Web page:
Insurer’s Pullback Raises Worries About NC Beach Plan

Published February 12, 2010

The recent decision by State Farm Insurance to drop 1,650 coastal insurance policies on North Carolina’s Barrier Islands has reignited a familiar debate. With the cost of insuring high-risk coastal homes rising and many insurers leaving the market, will the state’s Beach Fund be able to hold up in the event of a major hurricane?

State Farm’s pullback came despite efforts by the state government in recent months to improve North Carolina’s property and casualty insurance market.

“In 2009 the [North Carolina Department of Insurance] heard from many industry groups and companies that were concerned about the potential assessment exposure they faced should the Beach Plan face major claims payouts associated with a large storm,” said Kristin Milam, public information director for the North Carolina Department of Insurance.

Assessment Caps
“House Bill 1305 addressed their uncertainty and changed the assessment structure for companies and policyholders,” she added. “The bill capped insurance companies’ assessments at $1 billion annually.”

Milam says the recent reforms under House Bill 1305 should go a long way toward shoring up the state’s beach plan without overburdening the private market with assessments for higher premiums in the event of a major storm.

She said the legislation “was a consensus bill that provided the industry the certainty they needed to plan for potential Beach Plan assessments and the Beach Plan the authority to retain its surplus, which will go a long way in allowing the agency to stand on its own feet should a storm or series of storms hit North Carolina’s coast.”

Reforms Suggested
Eli Lehrer, director of the Center on Risk, Regulation, and Markets at The Heartland Institute, argues the state needs to do more. In a report for the North Carolina-based John Locke Foundation, Lehrer makes two recommendations for the North Carolina Beach Fund.

“First, individuals, insurers, and the government should do more to secure properties against storms. South Carolina, Louisiana, and, until recently, Florida have all made major efforts to help people of modest means strengthen their homes. . . . The state, likewise, should step up efforts to discourage development in coastal wetlands—which provide a vital buffer against storm surges—and end any subsidies that encourage development in storm-prone areas.”

Lehrer also advocates scaling back the state’s Beach Plan.

“Virginia faces more hurricane risk than North Carolina by just about every measure but has only a few hundred coastal homes in its equivalent of the Beach Plan,” wrote Lehrer. “Even if a storm as big as Hurricane Katrina hit Virginia, taxpayers wouldn’t owe a penny for a repair of private homes. North Carolina should strive for a similar system.”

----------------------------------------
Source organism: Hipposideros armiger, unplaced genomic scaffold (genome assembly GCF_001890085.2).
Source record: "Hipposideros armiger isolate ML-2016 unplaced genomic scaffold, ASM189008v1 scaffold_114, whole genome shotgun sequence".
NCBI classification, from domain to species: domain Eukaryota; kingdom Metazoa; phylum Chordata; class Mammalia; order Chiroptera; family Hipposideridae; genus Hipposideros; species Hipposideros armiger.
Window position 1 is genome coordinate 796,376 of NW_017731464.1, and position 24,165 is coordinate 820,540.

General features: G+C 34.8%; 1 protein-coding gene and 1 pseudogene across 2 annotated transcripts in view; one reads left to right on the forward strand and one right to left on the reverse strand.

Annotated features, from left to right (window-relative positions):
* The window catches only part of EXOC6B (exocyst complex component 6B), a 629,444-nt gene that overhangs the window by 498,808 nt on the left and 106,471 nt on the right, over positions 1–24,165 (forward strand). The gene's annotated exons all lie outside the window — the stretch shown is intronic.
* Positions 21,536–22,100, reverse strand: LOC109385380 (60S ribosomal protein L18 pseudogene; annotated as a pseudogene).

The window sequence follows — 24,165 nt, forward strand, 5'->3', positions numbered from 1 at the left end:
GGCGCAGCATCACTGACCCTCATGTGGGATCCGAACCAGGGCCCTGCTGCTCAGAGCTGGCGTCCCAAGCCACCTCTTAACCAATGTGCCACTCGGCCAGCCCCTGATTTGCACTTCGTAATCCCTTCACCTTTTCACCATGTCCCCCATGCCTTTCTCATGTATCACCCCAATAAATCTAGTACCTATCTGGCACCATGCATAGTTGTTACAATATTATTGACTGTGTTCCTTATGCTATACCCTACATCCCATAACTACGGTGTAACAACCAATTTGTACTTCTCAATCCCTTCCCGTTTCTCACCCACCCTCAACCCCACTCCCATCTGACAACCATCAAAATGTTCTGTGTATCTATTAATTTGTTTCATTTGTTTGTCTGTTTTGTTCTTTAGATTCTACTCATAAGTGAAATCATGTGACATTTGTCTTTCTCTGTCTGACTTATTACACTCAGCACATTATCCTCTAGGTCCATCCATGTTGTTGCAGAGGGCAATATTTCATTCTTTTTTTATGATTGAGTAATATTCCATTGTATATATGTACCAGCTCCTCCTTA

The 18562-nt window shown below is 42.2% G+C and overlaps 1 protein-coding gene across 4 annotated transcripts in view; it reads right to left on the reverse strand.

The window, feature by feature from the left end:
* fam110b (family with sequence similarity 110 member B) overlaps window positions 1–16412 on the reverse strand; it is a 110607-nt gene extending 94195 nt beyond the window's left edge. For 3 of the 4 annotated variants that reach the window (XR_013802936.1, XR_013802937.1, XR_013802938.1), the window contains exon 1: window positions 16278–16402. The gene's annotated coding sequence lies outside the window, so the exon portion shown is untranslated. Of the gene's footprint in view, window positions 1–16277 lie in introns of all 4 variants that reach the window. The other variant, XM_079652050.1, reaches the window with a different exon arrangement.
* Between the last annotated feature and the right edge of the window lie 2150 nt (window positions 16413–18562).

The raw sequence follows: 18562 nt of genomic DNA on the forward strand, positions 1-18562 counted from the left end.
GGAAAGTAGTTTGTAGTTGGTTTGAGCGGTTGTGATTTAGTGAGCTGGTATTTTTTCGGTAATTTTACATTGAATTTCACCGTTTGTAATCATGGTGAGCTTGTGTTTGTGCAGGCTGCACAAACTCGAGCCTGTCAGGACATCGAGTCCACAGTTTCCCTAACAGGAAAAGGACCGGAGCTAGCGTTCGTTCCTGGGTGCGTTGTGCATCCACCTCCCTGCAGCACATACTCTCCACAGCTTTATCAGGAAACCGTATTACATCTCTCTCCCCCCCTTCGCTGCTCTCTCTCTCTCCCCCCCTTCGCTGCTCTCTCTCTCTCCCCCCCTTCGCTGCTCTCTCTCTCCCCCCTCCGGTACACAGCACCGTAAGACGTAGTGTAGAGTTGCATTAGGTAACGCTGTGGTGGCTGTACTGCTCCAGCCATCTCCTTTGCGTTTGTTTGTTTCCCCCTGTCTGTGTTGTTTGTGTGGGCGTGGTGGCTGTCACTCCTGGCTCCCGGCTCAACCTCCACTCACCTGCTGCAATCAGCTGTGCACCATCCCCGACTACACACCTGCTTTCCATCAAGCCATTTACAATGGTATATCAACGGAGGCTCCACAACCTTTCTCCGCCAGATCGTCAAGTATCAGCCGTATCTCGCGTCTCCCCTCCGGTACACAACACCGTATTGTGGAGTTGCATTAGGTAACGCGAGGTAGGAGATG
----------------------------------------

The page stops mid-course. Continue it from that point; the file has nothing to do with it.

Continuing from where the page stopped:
High Risks
According to Russ Dubisky, spokesman for State Farm Insurance Company of North Carolina, the company decided to drop the Barrier Island policies in January because of the high risk they posed, risk that was often passed on to safer homes inland.

“In order to preserve the financial strength that allows us to fulfill our obligations to policyholders, we made the difficult decision to manage our exposure in these catastrophe-prone areas,” Dubisky told Cape Fear Business News.

State business groups have criticized State Farm’s decision to reduce its Barrier Islands business, arguing the company’s withdrawal makes the state’s Beach Plan the only realistic alternative.

“This recent action by State Farm is a step in the wrong direction and undermines the progress made during the last session. Now these 1,600 policyholders have been put into a situation where the only probable option is the Beach Plan/Coastal Property Insurance Pool,” said Donna Girardot, CEO of the Business Alliance for a Sound Economy (BASE), in a press statement.

Some property owners can expect to see significant increases in their insurance premiums, she said, because they probably will have to get coverage through non-admitted carriers such as Lloyd’s of London. Non-admitted insurers are not licensed or regulated in states where they write business. They usually provide coverage that cannot be obtained through licensed carriers.

Mathew Glans ([email protected]) is a legislative specialist in financial services at The Heartland Institute.

Internet Info

“North Carolina’s Beach Plan: Who Pays for Coastal Property Insurance”: